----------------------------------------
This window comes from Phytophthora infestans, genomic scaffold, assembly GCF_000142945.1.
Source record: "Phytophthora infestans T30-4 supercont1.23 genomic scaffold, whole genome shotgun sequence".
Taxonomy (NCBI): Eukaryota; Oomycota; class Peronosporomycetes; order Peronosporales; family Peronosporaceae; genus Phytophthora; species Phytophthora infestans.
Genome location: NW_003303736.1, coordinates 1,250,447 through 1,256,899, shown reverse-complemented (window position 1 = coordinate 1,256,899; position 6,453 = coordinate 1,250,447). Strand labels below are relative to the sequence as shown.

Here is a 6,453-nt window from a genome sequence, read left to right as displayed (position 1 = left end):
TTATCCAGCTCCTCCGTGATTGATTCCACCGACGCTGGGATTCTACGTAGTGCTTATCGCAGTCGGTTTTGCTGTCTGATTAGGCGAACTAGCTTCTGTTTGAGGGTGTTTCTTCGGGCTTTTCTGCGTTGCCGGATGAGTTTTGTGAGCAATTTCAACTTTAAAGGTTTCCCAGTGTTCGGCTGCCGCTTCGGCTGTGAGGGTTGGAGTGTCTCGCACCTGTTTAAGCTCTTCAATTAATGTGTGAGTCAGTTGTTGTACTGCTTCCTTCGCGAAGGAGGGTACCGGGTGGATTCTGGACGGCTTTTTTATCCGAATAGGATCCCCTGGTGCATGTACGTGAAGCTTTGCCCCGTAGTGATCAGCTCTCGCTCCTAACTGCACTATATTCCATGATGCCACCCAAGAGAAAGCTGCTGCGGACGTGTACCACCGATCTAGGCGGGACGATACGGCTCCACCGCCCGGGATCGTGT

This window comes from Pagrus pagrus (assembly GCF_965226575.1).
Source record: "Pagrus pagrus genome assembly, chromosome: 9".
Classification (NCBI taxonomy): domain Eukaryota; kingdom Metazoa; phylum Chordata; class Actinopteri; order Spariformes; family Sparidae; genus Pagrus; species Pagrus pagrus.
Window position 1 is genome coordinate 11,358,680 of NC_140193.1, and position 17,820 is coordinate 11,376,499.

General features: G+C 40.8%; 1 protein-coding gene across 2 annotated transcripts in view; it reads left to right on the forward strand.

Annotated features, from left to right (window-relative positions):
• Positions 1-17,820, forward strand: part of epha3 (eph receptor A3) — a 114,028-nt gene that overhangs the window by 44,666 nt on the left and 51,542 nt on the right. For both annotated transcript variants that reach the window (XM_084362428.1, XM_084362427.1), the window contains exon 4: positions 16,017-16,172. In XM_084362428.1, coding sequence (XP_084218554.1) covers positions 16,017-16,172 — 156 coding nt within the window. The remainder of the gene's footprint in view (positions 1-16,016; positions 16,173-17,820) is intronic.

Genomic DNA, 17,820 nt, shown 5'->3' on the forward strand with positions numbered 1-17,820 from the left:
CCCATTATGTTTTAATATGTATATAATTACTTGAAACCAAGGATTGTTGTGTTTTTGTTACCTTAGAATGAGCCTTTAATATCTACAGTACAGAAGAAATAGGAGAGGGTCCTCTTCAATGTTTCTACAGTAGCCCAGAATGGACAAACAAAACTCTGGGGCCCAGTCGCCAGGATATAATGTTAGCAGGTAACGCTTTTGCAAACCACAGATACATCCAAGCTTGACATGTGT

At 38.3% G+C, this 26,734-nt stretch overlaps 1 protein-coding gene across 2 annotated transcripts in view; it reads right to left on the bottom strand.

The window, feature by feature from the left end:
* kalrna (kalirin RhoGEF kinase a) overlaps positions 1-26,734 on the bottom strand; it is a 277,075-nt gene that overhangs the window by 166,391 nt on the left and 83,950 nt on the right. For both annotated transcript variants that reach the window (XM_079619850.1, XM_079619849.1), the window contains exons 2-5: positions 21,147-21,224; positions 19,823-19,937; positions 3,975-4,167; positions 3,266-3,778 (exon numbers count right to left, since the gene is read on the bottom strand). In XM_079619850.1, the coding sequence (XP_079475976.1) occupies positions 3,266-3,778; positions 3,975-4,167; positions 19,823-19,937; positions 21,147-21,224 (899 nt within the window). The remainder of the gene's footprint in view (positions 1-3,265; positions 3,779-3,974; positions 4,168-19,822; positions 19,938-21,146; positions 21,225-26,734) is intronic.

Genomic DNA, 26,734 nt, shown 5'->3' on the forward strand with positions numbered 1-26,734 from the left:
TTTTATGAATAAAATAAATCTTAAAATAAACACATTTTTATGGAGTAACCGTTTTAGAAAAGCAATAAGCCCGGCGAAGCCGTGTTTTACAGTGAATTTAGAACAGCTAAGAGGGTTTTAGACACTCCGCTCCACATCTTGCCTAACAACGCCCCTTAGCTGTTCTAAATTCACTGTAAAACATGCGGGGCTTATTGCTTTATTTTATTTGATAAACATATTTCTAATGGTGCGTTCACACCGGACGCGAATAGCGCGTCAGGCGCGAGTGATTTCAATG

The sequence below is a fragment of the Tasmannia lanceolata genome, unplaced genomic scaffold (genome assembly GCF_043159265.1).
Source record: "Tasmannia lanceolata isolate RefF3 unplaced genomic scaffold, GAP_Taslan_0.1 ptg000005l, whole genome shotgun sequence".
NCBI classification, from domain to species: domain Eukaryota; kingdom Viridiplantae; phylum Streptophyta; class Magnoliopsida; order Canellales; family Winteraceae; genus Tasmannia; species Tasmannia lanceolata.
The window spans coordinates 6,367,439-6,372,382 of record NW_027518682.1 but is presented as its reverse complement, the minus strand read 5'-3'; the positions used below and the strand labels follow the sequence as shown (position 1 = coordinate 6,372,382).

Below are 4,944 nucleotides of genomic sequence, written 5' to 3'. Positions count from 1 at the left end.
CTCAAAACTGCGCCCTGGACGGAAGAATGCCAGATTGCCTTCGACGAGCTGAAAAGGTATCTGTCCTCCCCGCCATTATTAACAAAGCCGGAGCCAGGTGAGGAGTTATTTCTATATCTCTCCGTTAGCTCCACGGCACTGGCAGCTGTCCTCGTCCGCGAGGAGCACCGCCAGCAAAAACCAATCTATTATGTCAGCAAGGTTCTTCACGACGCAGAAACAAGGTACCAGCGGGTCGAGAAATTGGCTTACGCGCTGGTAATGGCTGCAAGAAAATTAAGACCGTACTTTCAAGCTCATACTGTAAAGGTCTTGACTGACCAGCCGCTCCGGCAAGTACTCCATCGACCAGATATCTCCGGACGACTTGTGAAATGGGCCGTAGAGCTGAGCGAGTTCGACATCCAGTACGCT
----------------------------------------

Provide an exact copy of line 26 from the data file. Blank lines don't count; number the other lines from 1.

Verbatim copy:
CTCAAAACTGCGCCCTGGACGGAAGAATGCCAGATTGCCTTCGACGAGCTGAAAAGGTATCTGTCCTCCCCGCCATTATTAACAAAGCCGGAGCCAGGTGAGGAGTTATTTCTATATCTCTCCGTTAGCTCCACGGCACTGGCAGCTGTCCTCGTCCGCGAGGAGCACCGCCAGCAAAAACCAATCTATTATGTCAGCAAGGTTCTTCACGACGCAGAAACAAGGTACCAGCGGGTCGAGAAATTGGCTTACGCGCTGGTAATGGCTGCAAGAAAATTAAGACCGTACTTTCAAGCTCATACTGTAAAGGTCTTGACTGACCAGCCGCTCCGGCAAGTACTCCATCGACCAGATATCTCCGGACGACTTGTGAAATGGGCCGTAGAGCTGAGCGAGTTCGACATCCAGTACGCT